Electronics Assembly Knowledge, Vision & Wisdom
Big Cleaning Job vs. Small Cleaners
Big Cleaning Job vs. Small Cleaners
This paper addresses the reasons a company would move to a batch type washer over the traditional in-line washing systems.
Production Floor

Authored By:
Eric Camden
Foresite, Inc., Kokomo, IN, USA
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Manufacturers face many challenges cleaning today's smaller components with tighter pitch and lower standoff. With every manufacturing dollar needing to go further than ever there is a movement to save money in the cleaning operations.

There are many reasons a company would move to a batch type washer over the traditional in-line washing systems. The vast amount of floor space these units consume as well as the utilities and operators needed to maintain the cleaning operation can add up to a real burden on resources of all types.

It is this type of thinking that is driving companies to move to shorter in-line and batch type cleaners. Of course the capacity of this type of machine will greatly impact the amount of product that can be completed in a timely manner.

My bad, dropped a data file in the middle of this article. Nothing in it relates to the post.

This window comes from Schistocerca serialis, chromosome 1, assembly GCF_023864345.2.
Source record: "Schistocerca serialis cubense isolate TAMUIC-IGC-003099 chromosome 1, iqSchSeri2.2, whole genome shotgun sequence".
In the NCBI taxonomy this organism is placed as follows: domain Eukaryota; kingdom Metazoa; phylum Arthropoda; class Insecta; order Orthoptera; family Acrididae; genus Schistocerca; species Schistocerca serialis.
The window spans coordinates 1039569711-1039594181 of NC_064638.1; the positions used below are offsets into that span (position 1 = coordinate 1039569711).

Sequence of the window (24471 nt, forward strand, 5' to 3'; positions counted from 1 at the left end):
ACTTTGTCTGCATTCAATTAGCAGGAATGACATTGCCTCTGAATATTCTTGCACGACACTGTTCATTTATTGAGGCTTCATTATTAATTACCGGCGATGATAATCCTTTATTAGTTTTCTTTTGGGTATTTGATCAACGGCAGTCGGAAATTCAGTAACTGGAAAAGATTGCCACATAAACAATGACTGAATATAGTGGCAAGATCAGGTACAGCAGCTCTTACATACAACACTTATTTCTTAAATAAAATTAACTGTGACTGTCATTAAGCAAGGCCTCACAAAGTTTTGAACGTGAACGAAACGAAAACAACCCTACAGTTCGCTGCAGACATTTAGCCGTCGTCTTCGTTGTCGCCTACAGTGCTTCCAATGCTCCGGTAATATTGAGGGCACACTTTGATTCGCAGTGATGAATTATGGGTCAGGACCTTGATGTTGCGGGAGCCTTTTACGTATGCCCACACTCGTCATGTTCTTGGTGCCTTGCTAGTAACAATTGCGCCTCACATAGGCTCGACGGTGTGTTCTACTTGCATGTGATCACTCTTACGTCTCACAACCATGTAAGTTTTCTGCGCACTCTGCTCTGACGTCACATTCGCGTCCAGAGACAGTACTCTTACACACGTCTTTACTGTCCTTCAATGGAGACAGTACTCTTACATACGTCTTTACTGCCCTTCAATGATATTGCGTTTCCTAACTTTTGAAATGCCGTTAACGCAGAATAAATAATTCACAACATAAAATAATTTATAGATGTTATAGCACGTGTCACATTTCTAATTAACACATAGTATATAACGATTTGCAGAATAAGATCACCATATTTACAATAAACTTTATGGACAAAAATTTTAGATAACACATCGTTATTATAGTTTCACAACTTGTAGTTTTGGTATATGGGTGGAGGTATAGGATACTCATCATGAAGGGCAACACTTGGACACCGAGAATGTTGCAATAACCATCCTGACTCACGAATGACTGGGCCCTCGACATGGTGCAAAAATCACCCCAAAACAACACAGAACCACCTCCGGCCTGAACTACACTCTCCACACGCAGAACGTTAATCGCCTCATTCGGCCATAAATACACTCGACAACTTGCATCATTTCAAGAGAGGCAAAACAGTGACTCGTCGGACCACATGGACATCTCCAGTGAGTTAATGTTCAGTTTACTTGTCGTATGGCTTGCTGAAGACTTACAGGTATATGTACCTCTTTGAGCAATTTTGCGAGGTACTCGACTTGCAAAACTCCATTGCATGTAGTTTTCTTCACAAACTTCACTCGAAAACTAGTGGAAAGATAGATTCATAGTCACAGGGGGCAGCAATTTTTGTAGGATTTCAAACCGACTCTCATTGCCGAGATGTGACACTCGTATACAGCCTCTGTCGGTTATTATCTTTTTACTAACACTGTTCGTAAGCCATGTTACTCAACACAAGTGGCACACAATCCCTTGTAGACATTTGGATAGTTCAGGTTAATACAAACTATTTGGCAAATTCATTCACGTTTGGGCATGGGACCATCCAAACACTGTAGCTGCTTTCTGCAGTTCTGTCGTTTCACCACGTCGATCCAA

The limitation of throughput on the smaller equipment will eliminate this option for almost all major contract manufacturers so we are going to focus on the high mix/low volume sector. This group includes Military, Aerospace, and Medical markets as well as others. This paper will compare traditional large in-line cleaning systems to batch (dishwasher) style as well as other batch systems.

Each has unique advantages and drawbacks that must be considered when choosing a cleaning system to effectively remove flux residues from your assembly
Orientation of the assemblies is of critical concern when using a batch washer to remove any type of residues if large standoff components are involved and especially when removing a no-clean flux. Not only is spacing important to keep in mind but also the degree of canting the board is subject to in the basket as they do not sit straight up in the racks.

This can play a vital role if you are cleaning a double sided, densely populated assembly. The results of the horizontal orientation with the in-line cleaned sample and also with batch sample 5 show that if the saponifier is given time and thermal energy this is the best way to remove residues.
Initially Published in the SMTA Proceedings
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